Good girl Ellen Gold has been comfortable in her Orthodox Jewish life until she meets and falls for Lindsay. She consults the Torah, and anonymously writes the Rabbi’s wife for advice. In order not to think about her, she memorizes the periodical table, the Latin names of sea stars, pulls out her hair, bites the inside of her cheek until it bleeds, etc.

She finally begins sneaking over to Lindsay’s house after school where she guiltily indulges her desires. With her older sister’s encouragement, she begins to accept herself, and also to realize that Lindsay is not the person she would risk losing her family over. The change in Ellen is a bit too facile, while her angst seems very real.

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Filed under *** A good read, 2000s, High School, Lesbian

My Tiki Girl by Jennifer McMahon

mytikiDutton, 2008. ISBN: 0525479430

Maggie finds her old friendships and school don’t hold much interest anymore after her mother dies in a car accident that she feels she was the cause of. She takes up with new girl and outsider Dahlia, and begins to spend lots of time with her and her wacky (read mentally ill) mother, and cute but disturbed younger brother, to the point of neglecting her schoolwork and ignoring her father. She falls in love with Dahlia, and Dahlia seemingly returns her feelings until others find out. Suddenly Dahlia wants nothing more than to fit in with the popular kids, and Maggie is left out in the cold. Meanwhile, Dahlia’s family is racing toward implosion, and despite their problems, Maggie tries to be there for her friend. In the critical end, Maggie must call on her father to act as the adult in a situation that has spun way out of Dahlia’s or Maggie’s control.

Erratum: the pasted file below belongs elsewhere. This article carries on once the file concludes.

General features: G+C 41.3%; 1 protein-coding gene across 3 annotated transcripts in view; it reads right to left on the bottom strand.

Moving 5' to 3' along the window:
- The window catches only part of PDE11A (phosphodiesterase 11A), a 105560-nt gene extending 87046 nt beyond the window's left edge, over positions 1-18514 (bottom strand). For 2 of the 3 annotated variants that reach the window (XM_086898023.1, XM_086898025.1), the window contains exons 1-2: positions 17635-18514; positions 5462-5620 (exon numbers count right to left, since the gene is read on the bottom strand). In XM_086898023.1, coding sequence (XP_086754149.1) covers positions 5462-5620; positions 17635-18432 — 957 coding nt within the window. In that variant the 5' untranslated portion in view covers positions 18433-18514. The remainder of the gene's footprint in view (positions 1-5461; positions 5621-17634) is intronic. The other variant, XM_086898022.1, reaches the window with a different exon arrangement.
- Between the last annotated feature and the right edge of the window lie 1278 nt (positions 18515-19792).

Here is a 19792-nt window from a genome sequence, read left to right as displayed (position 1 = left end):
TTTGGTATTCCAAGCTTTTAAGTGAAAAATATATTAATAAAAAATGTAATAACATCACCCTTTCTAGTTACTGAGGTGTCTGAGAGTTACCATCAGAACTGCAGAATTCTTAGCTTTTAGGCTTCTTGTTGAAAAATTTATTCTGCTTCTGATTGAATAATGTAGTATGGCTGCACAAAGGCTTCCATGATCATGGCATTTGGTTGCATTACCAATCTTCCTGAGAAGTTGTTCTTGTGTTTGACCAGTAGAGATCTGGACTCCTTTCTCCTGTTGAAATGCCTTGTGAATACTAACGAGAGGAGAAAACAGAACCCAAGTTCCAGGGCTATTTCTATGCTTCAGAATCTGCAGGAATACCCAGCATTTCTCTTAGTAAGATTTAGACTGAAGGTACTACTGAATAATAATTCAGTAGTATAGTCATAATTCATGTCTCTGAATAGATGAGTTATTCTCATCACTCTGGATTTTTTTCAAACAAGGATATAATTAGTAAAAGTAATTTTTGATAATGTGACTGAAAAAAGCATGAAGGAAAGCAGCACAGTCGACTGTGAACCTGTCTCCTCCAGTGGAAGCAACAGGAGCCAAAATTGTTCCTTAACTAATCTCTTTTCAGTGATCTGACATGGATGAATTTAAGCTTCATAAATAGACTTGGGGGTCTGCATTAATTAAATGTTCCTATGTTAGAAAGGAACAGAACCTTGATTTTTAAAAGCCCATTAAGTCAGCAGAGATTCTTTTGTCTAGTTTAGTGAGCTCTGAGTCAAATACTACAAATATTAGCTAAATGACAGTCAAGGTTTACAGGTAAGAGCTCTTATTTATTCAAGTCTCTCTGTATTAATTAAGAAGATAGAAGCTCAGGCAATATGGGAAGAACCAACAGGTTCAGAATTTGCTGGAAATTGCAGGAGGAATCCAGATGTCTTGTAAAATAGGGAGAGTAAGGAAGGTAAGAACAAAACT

An honest book that looks at issues of death, alcohol abuse, alienation, class differences, and mental illness, along with the joys of first love, sexuality, and the importance of family.

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Filed under **** Highly recommended, 2000s